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Jones Sells Seven Million

Jazz or not (and I’m going with a strong “not”), Norah Jones’ Come Away With Me impacts jazz’s future simply due to it being a major cash cow for Blue Note Records. The album, filled with light ‘n’ easy pop fare like “Don’t Know Why” won a truckload of Grammys and has remained a steady seller since it was released in February of 2002. In fact, the Record Industry Association of America (RIAA) recently certified the disc platinum seven times over, meaning it’s sold seven million copies in the United States—the album has sold about six million copies overseas. That’s Jones in the picture above, with some label execs hovering around her.

And that’s the news, really. She’s still selling. It may mean nothing to you if you’re only into syncopation and swing. But know this much: The money Norah makes for Blue Note is big, and some of that cash will trickle down to fund projects by bona fide jazz artists who don’t bring in that kind of money or create the kind of exposure for the label that Jones does-folk like Greg Osby, Jason Moran and maybe even Wynton Marsalis, who signed to the legendary label in May (read about that here). So free your knickers from their bunches, Norah Jones is good for jazz.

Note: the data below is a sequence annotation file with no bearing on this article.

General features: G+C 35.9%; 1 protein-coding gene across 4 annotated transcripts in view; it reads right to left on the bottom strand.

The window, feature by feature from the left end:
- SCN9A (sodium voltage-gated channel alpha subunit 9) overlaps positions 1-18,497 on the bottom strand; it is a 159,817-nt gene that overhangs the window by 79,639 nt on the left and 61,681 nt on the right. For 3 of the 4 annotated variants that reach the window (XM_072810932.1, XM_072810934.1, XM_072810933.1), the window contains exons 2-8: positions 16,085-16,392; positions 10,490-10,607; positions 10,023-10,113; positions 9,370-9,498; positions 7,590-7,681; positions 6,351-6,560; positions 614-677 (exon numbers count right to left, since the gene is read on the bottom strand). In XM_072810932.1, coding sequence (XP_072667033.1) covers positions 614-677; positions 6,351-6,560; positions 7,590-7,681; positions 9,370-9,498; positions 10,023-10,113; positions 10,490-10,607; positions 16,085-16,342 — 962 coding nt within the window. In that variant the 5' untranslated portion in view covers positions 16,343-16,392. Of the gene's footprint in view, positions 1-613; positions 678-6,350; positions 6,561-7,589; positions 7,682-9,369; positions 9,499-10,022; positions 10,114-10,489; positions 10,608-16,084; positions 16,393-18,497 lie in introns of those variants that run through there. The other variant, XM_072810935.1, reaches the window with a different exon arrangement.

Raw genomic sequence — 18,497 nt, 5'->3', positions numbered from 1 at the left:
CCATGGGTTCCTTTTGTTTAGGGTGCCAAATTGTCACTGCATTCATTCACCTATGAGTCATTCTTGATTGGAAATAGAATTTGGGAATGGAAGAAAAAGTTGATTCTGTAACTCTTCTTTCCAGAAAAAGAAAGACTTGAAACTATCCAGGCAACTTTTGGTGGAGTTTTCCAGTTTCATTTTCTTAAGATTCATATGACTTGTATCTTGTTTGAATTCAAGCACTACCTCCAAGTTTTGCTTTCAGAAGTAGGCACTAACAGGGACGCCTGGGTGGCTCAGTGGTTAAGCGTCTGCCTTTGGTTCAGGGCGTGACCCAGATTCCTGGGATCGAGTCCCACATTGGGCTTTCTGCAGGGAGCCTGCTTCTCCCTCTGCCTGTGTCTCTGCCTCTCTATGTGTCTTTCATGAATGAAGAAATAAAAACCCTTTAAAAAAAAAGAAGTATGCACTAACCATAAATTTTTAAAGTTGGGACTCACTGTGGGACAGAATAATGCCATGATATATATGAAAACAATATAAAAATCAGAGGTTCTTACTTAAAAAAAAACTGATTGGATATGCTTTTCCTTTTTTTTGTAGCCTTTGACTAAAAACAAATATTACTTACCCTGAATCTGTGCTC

Originally Published